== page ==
Deployment to Afghanistan is dangerous mission, commander says
When Col. Matthew Smith, commander of the 48th Infantry Brigade Combat Team based in Macon, began telling some of his civilian friends about the unit’s upcoming deployment to Afghanistan, he would often get an unexpected question.
Some asked if Smith’s wife would be able to visit him there. His answer, of course, was no. It’s a combat zone.
“Would you ask your loved ones to come visit you if you were in a combat zone?” he said during an interview at the brigade’s headquarters on Shurling Drive. “It’s just inherently dangerous. It’s a tough environment even without all of the enemy.”
He wants families of the 2,100 civilian soldiers deploying with the Georgia Army National Guard unit to know that the risk is still real, even as U.S. operations in the troubled country have scaled back significantly.
The active-duty unit that the brigade is replacing lost one soldier in a combat-related casualty in its nine-month deployment, Smith said, while others suffered combat injuries.
Members of the brigade, which has components in armories around the state, will go to Fort Stewart for training starting Oct. 20. In January, the soldiers will head to Afghanistan for a nine-month tour. They will be scattered across the country, primarily in an advise and assist role to civilian police and Afghan soldiers.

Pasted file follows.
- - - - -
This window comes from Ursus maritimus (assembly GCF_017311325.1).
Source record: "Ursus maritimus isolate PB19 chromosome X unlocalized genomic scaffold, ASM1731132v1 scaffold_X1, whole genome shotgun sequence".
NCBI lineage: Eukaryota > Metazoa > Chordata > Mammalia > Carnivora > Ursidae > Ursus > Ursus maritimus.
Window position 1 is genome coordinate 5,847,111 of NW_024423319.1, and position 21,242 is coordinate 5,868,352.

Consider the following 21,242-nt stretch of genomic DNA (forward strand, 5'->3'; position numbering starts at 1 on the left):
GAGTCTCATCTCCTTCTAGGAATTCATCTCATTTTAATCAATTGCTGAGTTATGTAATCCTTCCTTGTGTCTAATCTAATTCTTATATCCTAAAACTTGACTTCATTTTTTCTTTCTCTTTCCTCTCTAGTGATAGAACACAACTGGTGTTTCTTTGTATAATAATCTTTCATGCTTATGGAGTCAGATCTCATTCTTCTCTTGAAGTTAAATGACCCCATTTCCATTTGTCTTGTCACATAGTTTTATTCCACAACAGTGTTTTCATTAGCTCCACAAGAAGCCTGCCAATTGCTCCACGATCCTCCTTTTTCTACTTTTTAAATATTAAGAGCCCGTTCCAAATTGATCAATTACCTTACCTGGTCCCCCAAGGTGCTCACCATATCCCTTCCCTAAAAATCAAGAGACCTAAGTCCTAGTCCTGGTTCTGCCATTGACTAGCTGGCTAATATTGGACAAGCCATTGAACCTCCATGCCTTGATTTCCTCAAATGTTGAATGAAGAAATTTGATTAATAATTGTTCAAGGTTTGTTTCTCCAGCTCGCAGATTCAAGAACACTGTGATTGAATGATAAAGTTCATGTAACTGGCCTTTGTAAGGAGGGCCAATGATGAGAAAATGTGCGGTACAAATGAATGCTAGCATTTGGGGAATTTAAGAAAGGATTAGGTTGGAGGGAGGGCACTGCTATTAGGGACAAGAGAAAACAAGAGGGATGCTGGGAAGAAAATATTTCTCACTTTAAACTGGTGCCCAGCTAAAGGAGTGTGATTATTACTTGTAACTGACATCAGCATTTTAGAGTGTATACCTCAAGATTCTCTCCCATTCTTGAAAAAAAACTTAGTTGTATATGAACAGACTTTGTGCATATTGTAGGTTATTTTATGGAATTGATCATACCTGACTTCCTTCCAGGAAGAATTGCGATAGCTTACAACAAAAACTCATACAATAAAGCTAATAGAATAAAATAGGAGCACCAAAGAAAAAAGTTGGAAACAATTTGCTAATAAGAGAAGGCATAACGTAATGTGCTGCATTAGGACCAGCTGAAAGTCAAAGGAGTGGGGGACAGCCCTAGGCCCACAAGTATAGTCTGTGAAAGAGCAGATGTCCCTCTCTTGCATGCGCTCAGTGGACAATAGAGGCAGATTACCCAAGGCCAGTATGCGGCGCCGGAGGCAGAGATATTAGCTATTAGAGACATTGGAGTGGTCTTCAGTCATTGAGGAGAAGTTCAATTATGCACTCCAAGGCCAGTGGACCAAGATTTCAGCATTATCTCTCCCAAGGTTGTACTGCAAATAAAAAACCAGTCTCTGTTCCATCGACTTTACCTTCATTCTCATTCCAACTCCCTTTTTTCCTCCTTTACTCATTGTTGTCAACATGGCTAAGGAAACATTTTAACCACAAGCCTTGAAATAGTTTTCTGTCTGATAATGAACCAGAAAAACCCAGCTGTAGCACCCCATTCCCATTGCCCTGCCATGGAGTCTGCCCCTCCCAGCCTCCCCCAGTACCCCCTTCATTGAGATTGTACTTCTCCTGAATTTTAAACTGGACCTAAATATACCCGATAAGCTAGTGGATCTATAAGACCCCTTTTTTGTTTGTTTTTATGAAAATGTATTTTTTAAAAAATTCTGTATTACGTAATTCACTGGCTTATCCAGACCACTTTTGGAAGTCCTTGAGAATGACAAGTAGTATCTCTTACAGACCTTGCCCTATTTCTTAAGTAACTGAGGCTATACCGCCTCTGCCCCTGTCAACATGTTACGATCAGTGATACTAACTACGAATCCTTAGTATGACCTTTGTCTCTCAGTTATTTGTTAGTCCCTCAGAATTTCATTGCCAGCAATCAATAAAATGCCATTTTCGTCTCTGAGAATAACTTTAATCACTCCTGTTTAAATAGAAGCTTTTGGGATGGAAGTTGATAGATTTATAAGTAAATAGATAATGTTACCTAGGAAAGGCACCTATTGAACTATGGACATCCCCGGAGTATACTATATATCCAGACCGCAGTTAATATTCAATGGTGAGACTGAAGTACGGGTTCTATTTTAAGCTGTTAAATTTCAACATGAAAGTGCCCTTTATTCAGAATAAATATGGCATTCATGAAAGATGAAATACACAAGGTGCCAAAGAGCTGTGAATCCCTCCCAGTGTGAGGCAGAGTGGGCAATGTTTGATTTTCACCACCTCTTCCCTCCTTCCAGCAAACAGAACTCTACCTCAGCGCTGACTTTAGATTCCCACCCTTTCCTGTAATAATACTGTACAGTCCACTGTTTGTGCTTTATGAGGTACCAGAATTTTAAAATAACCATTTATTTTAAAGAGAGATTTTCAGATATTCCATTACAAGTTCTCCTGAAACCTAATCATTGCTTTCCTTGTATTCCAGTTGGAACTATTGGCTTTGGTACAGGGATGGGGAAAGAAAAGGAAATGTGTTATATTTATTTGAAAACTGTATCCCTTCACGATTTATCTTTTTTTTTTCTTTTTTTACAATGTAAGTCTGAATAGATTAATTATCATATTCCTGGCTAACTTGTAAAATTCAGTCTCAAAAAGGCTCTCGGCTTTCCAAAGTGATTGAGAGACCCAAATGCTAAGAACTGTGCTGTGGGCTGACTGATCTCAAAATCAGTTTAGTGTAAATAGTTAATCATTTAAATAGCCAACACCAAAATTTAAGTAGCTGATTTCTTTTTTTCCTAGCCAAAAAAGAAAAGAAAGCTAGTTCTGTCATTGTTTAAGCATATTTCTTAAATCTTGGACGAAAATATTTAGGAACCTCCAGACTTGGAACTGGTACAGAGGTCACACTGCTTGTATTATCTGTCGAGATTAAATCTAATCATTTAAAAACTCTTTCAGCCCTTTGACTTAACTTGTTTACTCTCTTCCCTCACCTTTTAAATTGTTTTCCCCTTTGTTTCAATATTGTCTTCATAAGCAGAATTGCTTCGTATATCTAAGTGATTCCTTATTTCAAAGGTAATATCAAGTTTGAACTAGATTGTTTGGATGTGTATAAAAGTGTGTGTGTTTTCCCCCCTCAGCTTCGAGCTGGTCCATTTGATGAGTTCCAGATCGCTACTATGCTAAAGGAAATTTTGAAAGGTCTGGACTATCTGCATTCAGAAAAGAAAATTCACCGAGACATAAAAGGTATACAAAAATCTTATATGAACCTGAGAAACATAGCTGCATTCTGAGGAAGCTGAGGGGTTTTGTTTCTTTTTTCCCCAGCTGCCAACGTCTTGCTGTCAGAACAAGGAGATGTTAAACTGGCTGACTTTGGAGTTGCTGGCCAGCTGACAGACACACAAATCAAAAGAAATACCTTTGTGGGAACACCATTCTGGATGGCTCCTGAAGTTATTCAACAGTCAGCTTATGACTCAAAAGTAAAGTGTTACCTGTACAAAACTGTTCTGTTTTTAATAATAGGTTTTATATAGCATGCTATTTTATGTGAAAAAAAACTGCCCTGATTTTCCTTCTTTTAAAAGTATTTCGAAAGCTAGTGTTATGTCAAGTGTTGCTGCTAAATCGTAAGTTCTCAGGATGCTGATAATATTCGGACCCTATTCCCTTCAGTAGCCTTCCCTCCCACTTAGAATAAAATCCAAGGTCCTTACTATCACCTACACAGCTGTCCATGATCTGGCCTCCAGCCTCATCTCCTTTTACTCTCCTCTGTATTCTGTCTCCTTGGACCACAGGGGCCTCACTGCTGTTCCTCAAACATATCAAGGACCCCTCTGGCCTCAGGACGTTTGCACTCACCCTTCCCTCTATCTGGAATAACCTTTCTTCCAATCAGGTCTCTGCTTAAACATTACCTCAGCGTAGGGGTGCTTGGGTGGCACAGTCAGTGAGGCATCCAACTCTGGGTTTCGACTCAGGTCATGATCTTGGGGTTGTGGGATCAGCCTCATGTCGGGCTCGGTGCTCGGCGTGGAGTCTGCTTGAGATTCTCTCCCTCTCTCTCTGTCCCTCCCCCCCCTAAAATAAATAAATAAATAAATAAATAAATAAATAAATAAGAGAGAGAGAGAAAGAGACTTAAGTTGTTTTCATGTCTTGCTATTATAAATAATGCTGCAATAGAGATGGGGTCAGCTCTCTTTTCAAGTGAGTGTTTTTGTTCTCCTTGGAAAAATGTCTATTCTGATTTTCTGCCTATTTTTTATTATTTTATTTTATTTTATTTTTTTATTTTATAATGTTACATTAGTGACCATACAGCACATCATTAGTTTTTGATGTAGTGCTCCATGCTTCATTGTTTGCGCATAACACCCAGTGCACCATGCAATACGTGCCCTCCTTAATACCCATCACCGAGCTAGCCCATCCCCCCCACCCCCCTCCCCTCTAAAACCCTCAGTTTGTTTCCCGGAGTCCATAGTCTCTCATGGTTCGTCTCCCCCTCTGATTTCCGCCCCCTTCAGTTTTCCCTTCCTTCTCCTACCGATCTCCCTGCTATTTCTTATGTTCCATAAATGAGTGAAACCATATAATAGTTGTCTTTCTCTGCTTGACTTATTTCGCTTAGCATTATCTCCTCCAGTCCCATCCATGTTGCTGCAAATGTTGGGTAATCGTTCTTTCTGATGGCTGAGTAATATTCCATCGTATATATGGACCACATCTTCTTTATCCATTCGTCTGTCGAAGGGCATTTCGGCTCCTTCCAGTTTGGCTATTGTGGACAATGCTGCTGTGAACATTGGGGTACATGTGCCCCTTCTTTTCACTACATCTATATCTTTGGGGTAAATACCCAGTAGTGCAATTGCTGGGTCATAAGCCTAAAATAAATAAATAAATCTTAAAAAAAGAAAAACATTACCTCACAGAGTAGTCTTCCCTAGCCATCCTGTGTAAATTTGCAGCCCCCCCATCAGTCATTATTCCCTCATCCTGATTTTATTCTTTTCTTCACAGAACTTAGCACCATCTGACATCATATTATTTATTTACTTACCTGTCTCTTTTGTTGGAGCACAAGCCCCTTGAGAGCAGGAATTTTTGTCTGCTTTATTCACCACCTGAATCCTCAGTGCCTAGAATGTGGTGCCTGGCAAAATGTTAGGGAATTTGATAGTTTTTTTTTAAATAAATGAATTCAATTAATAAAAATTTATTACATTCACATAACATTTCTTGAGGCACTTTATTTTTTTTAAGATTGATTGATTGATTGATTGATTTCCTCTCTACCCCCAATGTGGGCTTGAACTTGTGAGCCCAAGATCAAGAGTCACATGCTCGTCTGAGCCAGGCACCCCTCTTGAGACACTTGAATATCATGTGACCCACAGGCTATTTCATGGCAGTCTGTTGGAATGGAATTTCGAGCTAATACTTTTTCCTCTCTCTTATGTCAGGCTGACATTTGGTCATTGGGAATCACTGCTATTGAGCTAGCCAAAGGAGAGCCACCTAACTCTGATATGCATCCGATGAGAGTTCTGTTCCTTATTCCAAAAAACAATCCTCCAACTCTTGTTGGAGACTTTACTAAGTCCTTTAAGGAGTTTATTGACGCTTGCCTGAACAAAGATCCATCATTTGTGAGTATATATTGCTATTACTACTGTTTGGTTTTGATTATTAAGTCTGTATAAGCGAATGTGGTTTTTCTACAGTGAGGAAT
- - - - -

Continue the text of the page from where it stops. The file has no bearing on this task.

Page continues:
The biggest threat they will face, Smith said, will be from insider attacks. As a result, special brigade troops with a mission dubbed “Guardian Angel” will be assigned to protecting their fellow soldiers from those kinds of attacks.
Brigade soldiers will be going out into the field with Afghan troops on combat patrols, but the Afghan troops will be taking the lead. 48th troops also will be providing perimeter patrols to a variety of fixed installations.
The brigade will make up a significant portion of the 15,000 U.S. troops in Afghanistan. Smith said the 48th, and its soldiers, have known for about a year that it will be deploying. As a guard unit made up of civilian soldiers, he said the brigade is uniquely suited for the mission. He estimated about a third of the brigade’s troops are employed in law enforcement.
“Missions that are similar to what we are going to do in Afghanistan is a better use of our force and the experience within our ranks than using an active component unit,” he said. “When you consider that we are going to mentor police, that becomes a significant advantage that one of our soldiers has that his or her peers in the active component doesn’t have.”
Soldiers are expected to return home for Christmas after their training at Fort Stewart, then will leave for Afghanistan, Smith said. So there won’t be a community sendoff at the headquarters on Oct. 20. There will be a sendoff ceremony at Fort Stewart when the troops depart in January.
It will be the first major deployment of the brigade since a tour in Afghanistan in 2009-10.
Sgt. First Class Ricardo Hueso, who lives near Athens, is at the brigade headquarters now helping prepare for the deployment. He is a communications specialist for the brigade, and that’s also what he does in his full-time job with the Fulton County school system. Hueso deployed with the brigade to Afghanistan in 2009, and it was the first time he was out of the country.
Although deployment is obviously a strain on soldiers and their families, Smith said he believes the majority of those deploying want to go.
“Afghanistan is a great country, and we are doing great things over there,” he said. “I’m very grateful to go back and help people.”